These new treatments and others that involve skin penetration run the risk of introducing infective micro-organisms into the body. Infection can occur if equipment that pierces, punctures or penetrates the skin is contaminated, or can occur from direct person-to-person contact with blood or other body substances. When beauty therapies involving skin penetration are not managed correctly, they have the potential to transmit bacterial and fungal infections, as well as viral infections such as HIV, hepatitis B and C - putting both the client and the operator at risk.

    "These places have been very popular recently," said Hadjipascali, "and if these machines are not cleaned or sterilised properly it is very easy for people to get an infection or disease."

    Amidst the rash of new legislation that has been passed in preparation for entry into Europe, this is one area that has so far escaped attention. Throughout Europe, the US and Australia, legislation exists that has established a code of best practice that aims to minimise the risks involved with these treatments. In fact, skin infections can occur from beauty treatments without breaking the skin and for this reason all equipment should be cleaned between each client to eliminate the potential to spread infection. According to legislation in other countries even equipment used in a procedure that does not penetrate, but merely comes into contact with the skin, can spread staphylococcal, streptococcal and pseudomonal infections, all of which are bacterial, while other types of skin infections including herpes, ringworm, tinea and scabies are also listed as potential hazards with beauty treatments.

    According to the Consumers Association, the Health Ministry did not respond to a letter sent to it last November expressing its concerns about the potential risks and calling for something to be done.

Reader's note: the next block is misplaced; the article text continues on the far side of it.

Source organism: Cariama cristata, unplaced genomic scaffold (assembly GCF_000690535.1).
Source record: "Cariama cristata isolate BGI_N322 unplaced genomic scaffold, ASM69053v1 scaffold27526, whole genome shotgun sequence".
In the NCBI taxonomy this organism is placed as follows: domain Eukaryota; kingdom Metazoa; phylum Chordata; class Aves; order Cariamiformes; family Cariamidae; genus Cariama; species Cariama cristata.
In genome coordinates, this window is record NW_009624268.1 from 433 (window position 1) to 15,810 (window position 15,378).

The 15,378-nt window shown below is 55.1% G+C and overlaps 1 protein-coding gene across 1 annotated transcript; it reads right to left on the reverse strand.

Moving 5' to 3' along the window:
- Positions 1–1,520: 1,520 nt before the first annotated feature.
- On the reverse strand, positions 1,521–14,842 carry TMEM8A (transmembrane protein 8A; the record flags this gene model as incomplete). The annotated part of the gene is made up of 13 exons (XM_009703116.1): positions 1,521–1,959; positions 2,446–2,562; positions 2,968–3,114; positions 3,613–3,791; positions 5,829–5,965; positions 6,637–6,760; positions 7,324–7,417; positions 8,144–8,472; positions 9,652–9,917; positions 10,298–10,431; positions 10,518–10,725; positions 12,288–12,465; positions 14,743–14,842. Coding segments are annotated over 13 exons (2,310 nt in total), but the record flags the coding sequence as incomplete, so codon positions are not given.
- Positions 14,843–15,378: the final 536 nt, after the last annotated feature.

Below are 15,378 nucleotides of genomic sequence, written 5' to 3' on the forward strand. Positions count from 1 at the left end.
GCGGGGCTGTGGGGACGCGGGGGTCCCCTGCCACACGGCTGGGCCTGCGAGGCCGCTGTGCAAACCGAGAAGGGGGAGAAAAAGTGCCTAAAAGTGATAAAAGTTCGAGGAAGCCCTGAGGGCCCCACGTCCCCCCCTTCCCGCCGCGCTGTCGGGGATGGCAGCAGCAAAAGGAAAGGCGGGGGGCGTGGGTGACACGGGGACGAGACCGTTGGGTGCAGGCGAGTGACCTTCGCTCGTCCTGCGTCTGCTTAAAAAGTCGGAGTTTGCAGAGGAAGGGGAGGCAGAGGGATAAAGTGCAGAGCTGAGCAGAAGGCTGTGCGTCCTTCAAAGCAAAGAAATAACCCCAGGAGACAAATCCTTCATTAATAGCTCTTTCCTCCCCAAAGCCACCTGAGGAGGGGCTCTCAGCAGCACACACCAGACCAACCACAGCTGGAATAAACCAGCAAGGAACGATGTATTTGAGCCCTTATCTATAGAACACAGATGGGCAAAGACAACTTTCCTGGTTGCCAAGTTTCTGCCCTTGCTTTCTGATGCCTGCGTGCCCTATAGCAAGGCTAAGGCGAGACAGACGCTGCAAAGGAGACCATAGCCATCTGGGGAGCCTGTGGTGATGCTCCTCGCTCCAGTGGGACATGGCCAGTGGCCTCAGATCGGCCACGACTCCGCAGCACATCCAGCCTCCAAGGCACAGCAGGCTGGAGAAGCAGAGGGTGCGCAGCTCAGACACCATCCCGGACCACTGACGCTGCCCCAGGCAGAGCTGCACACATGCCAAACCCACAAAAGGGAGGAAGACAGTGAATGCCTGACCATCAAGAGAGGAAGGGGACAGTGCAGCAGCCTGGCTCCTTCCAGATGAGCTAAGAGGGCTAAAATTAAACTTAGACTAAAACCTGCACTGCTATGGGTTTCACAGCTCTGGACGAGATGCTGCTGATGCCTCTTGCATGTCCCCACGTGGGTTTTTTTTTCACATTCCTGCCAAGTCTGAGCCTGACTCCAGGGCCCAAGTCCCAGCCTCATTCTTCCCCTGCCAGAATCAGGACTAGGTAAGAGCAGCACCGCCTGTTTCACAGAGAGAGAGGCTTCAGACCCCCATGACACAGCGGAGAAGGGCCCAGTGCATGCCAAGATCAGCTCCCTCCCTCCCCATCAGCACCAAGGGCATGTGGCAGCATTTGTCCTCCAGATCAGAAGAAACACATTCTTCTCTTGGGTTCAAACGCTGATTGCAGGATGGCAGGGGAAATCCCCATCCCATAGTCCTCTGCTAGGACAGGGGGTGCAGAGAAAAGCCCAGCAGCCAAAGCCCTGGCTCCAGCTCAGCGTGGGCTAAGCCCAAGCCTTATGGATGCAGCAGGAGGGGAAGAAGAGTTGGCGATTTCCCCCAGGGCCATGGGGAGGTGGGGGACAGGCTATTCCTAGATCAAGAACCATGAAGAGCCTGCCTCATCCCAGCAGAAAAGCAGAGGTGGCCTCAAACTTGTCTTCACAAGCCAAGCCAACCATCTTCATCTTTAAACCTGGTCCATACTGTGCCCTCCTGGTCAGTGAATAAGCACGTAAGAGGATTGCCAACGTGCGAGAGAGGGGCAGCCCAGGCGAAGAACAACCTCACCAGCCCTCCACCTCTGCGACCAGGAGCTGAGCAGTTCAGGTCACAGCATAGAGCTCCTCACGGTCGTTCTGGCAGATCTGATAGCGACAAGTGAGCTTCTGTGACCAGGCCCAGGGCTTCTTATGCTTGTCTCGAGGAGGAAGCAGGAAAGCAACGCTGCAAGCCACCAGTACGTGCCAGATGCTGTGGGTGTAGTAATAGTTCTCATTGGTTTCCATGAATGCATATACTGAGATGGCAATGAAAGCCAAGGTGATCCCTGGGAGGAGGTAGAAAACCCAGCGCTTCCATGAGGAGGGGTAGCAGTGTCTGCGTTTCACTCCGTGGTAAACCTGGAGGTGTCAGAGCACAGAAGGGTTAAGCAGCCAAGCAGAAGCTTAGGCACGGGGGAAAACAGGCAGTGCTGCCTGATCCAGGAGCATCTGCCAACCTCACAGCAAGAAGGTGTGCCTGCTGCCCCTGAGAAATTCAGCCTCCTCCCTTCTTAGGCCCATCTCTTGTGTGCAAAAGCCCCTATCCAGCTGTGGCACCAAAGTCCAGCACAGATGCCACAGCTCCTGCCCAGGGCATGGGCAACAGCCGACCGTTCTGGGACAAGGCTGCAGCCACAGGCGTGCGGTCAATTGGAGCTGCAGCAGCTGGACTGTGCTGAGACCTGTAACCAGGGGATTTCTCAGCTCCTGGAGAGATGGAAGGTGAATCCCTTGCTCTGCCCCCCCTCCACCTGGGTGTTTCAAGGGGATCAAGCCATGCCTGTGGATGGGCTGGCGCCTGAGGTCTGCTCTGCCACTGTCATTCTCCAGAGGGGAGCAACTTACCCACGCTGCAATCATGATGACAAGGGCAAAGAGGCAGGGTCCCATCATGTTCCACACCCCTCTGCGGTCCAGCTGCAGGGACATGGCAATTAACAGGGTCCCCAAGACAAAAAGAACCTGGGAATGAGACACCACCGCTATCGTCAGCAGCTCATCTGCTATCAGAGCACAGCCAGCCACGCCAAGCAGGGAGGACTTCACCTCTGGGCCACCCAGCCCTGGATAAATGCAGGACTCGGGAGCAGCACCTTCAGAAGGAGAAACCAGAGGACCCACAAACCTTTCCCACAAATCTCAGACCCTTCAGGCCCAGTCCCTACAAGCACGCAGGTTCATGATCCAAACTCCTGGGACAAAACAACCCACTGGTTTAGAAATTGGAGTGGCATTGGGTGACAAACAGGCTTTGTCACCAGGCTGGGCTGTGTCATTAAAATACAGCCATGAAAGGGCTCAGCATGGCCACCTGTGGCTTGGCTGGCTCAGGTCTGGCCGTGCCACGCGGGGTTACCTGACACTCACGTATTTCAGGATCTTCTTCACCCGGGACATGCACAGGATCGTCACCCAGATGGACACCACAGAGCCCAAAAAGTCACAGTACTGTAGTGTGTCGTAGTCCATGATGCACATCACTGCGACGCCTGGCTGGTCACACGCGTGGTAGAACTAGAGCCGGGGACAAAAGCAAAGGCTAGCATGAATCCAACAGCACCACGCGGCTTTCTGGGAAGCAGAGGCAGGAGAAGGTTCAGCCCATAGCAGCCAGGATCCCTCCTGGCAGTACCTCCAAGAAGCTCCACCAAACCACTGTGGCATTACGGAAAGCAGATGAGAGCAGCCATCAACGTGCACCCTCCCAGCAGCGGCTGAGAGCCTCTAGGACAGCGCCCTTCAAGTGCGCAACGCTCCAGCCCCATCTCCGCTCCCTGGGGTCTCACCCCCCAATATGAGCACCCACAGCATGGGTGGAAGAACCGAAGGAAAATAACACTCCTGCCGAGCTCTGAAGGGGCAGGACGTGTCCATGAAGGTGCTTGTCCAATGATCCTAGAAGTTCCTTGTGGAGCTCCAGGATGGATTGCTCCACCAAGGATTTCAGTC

Legislation in other countries requires the use pre-sterilised single use equipment, strict hand washing guidelines, the use of disposable gloves during skin penetration treatments, with the skin prepared using a suitable antiseptic solution. There are also strict guidelines on disinfection and sterilisation of all equipment that would be re-used and banning smoking in areas where skin penetrations are performed as the smoke places a film on all equipment and ash is a ready source of dirt.

    But Hadjipascali is hopeful that this may change in the future. "I understand that a European Union delegation is due to arrive soon to study aspects of legislation concerning health and these types of issues and I believe the Minister was a little concerned," said Hadjipascali, "The Health Committee have since been in contact and have arranged a meeting with us to discuss the matter."

    Hadjipascali also raised concerns about hair dressing salons. "So many places are opening up that nobody knows exists except the local clientele. Who cleans that place and how often? And what about the treatments they use? Anyone can open a salon now certified or not whether they have attended a school or not."

    Copyright Cyprus Mail 2002

    [07] Hoteliers: quality is the only way for Cyprus tourism

    By Jean Christou

    HOTELIERS yesterday bemoaned the difficulties facing the tourism sector this year, and suggested ways to bring down their costs in order to make Cyprus a cheaper destination.